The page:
Originally posted in: Cryptonomics
A central bank backed blockchain payments network for a national currency like the USD is a neat idea. It would, first of all, put digital cash on the map for good. And digital cash that trades at parity with an economy’s well-established unit of account is a far more useful medium of exchange than a volatile cryptocurrency like bitcoin. Andolfatto:
And so, here is where the idea of Fedcoin comes in. Imagine that the Fed, as the core developer, makes available an open-source Bitcoin-like protocol (suitably modified) called Fedcoin. The key point is this: the Fed is in the unique position to credibly fix the exchange rate between Fedcoin and the USD (the exchange rate could be anything, but let’s assume par).
So the idea is that the supply of Fedcoin expands and contracts perfectly with changes in Fedcoin demand, as the Fed would issue and redeem Fedcoins for USD deposits at parity.
Exactly what sort of blockchain protocol would be appropriate for this scheme is an open question. It certainly cannot be a proof-of-work protocol. Maybe it wouldn’t be a blockchain protocol at all. This is what I wrote about the idea on that email list:
forget nakomoto-consensus for a moment and assume Fedcoin is just a 1990’s implementation of digital cash, Fed-run servers, chaumian blinding, etc. Assume it’s executed well, so we’ve got something with all the properties of cash with the added benefit of cheap electronic payments. That’s actually a pretty evocative idea on its own, even though we had everything in place to do it 20 years ago and it has nothing to do with blockchains.
So what’s innovative about Fedcoin–whatever its technical implementation may be–isn’t blockchain tech. It’s rather the monetary implications of central bank sponsored digital cash. And those implications are IMO more profound than what both Koning and Andolfatto suggest. Andolfatto says:
Of course, just because Fedcoin is feasible does not mean it is desirable. First, from the perspective of the Fed, because Fedcoin can be viewed as just another denomination of currency, its existence in no way inhibits the conduct of monetary policy (which is concerned with managing the total supply of money and not its composition). In fact, Fedcoin gives the Fed an added tool: the ability to conveniently pay interest on currency.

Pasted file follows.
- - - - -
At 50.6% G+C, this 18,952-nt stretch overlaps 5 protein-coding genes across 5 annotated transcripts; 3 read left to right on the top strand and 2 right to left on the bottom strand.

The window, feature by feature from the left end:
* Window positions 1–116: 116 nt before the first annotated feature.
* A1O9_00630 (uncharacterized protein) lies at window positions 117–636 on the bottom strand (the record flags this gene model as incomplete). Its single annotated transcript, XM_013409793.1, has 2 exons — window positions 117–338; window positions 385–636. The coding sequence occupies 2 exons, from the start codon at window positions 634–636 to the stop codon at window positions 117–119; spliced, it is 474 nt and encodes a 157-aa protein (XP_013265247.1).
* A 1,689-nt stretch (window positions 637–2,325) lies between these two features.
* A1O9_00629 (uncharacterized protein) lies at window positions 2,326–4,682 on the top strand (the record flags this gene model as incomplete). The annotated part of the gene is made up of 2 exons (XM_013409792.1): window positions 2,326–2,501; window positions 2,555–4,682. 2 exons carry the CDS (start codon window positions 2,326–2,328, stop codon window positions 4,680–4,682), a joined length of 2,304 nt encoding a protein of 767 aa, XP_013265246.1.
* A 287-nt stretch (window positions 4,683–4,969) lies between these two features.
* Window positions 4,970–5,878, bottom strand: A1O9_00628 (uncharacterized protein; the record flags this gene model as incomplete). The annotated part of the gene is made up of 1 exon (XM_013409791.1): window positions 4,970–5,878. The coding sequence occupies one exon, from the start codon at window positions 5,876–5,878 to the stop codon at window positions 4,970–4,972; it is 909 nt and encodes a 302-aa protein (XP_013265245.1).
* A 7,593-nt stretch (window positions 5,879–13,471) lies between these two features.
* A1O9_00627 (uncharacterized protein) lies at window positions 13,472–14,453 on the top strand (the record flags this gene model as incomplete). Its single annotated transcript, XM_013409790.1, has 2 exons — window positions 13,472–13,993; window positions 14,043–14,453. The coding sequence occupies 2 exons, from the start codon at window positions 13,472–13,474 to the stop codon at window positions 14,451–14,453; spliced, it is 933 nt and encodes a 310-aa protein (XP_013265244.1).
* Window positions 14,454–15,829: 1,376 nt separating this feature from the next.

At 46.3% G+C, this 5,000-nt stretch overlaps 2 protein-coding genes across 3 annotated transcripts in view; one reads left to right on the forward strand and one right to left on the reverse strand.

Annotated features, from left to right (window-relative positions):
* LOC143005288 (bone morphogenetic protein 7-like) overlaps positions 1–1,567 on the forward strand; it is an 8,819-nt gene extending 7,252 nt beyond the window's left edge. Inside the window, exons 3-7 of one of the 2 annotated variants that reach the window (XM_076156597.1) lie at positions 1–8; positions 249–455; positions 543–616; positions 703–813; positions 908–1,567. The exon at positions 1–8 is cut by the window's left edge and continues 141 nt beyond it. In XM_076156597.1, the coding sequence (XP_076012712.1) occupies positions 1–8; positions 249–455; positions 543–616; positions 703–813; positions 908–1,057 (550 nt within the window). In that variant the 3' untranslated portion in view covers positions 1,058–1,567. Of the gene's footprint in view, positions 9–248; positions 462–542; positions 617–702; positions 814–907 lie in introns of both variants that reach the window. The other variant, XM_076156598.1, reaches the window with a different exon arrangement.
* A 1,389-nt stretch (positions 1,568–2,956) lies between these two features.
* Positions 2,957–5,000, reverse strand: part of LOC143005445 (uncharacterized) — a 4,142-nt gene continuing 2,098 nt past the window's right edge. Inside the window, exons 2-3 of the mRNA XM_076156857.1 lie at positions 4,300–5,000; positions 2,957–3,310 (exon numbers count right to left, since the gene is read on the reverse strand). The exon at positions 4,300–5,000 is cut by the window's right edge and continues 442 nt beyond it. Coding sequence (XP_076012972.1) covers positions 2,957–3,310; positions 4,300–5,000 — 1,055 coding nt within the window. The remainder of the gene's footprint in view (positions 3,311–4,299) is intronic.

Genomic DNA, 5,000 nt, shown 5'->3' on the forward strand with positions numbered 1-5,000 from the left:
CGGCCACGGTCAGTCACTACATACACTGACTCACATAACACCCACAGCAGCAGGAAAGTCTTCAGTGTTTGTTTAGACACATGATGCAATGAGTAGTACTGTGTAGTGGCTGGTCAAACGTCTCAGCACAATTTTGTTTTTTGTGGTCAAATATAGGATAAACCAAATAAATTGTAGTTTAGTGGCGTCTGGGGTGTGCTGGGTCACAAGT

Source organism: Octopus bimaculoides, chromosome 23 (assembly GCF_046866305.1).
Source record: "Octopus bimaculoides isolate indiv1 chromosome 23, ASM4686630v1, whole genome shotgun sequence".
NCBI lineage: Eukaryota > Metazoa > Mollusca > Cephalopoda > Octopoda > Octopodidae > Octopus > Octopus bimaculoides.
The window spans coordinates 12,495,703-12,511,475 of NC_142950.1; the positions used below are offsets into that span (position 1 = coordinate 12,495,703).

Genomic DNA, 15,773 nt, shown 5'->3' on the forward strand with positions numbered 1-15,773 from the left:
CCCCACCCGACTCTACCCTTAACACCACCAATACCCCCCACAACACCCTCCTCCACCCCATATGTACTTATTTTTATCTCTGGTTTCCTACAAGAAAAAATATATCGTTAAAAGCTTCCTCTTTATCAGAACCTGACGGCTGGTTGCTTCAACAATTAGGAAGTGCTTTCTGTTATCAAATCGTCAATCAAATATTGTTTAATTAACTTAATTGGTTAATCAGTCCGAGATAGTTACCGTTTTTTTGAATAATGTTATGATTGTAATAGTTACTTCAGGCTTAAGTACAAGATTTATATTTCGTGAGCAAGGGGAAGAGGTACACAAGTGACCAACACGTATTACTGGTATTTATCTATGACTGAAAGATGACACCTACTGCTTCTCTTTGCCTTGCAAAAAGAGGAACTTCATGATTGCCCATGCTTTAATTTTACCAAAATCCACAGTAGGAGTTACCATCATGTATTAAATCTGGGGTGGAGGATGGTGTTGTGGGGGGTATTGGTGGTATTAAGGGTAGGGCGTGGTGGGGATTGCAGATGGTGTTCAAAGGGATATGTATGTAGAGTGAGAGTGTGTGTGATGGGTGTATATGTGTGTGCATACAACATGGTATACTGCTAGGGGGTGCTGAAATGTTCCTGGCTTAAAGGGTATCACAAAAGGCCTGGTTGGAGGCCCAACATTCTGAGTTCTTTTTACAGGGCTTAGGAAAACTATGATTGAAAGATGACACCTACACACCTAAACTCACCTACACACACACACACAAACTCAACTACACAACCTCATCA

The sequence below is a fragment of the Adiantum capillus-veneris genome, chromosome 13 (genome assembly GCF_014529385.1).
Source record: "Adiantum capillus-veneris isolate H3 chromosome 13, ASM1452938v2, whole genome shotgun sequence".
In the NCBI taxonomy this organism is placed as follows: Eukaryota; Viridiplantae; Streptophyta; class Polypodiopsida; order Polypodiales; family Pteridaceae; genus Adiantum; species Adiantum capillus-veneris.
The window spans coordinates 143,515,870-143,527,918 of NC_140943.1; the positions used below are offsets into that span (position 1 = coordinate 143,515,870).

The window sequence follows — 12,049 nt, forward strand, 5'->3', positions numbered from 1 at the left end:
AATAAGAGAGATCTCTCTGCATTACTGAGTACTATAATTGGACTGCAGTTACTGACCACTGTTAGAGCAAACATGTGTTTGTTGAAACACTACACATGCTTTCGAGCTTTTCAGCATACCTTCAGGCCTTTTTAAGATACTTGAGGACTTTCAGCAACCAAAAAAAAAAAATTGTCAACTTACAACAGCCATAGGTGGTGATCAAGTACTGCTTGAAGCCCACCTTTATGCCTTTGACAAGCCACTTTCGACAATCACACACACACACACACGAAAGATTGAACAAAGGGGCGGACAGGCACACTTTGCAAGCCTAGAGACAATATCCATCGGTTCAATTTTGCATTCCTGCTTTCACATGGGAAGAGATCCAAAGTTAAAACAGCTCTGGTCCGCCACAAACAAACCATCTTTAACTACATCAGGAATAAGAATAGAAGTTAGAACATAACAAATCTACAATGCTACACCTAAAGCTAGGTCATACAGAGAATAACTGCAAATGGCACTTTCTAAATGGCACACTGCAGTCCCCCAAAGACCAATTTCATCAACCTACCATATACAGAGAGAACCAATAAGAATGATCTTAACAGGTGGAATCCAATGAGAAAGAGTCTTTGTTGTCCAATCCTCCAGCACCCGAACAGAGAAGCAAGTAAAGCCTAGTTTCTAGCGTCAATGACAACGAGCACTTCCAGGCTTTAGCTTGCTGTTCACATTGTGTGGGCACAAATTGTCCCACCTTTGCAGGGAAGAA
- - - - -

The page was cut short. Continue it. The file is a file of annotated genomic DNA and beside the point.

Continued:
In his theoretical work, Andolfatto has advocated the interest-bearing money concept as a way of increasing the efficiency of money holdings: the economic efficiency of the Friedman rule without the deflationary implications. So I can see why Andolfatto is interested in digital cash.
Indeed, Fedcoin could pay interest (at t
he IOER rate?). In fact, if Fedcoin were to displace the use of greenbacks, this could remove the last remaining impediment to negative nominal interest rates, so perhaps that is one aspect of Fedcoin that would actually expand rather than inhibit the conduct of monetary policy.
Just another dollar denomination?
But I think that Andolfatto and Koning are seriously underestimating the implications of Fedcoin. This is what I wrote:
But I’m not interested blockchains here, it’s the economic implications, which are radical: it would cause the demise of fractional reserve banking. A central bank that went down this path would effectively bring about something dubbed the “Chicago Plan“, an early 20th century proposal that banks hold 100% reserves and the CB compensate for the destruction of privately-created “endogenous money” with a dramatic expansion of base money (monetising in a non-inflationary way much of the national debt as a side-effect).
So the problem (or opportunity, depending upon your perspective) with Fedcoin is that it will compete with bank deposits in a big way. Unlike your bank deposit, which is an unsecured loan to a highly leveraged deposit-taking institution, Fedcoin is central bank money. It cannot default, by definition. Fedcoin would be better than credit than US Treasury Bills. Why would anyone use bank depo (and it’s creaky array of payment systems like ACH and SWIFT) given such an alternative?
The only reason why we are accustomed to thinking that cash and bank deposits are the same thing, exchangeable 1-for-1, is because for 80-odd years bank depo has been buttressed by the central bank’s Lender-of-Last-Resort (LLR) facilities, government-backed deposit insurance, and a bank debt credit market built around expectations that banks are Too-Big-To-Fail (TBTF).
Fedcoin would be immensely popular. Not just among individuals, but institutions, which could finally own large balances of the unit-of-account without having to assume the credit risk of a >30x leveraged balance sheet with a big duration miss-match between its assets and liabilities.
In no way inhibits the conduct of monetary policy?
Why don’t you have an account with the Fed?
Who said payment systems were boring! The whole edifice of fractional reserve banking is held up by the union of electronic payments and bank deposit (along with LLR, depo insurance, etc). Break that union and, I conjecture, the union of fiat money and fractional reserve breaks too.
Which may be no bad thing. Why must fiat money be inextricably linked up with credit? Without fractional reserve banking, the locus of credit origination could be what it should be: the issuance of a debt instrument with a market price, rather than bank loan financed with a privileged, publicly-subsidised debt instrument (bank deposit) that doubles as the electronic medium of exchange.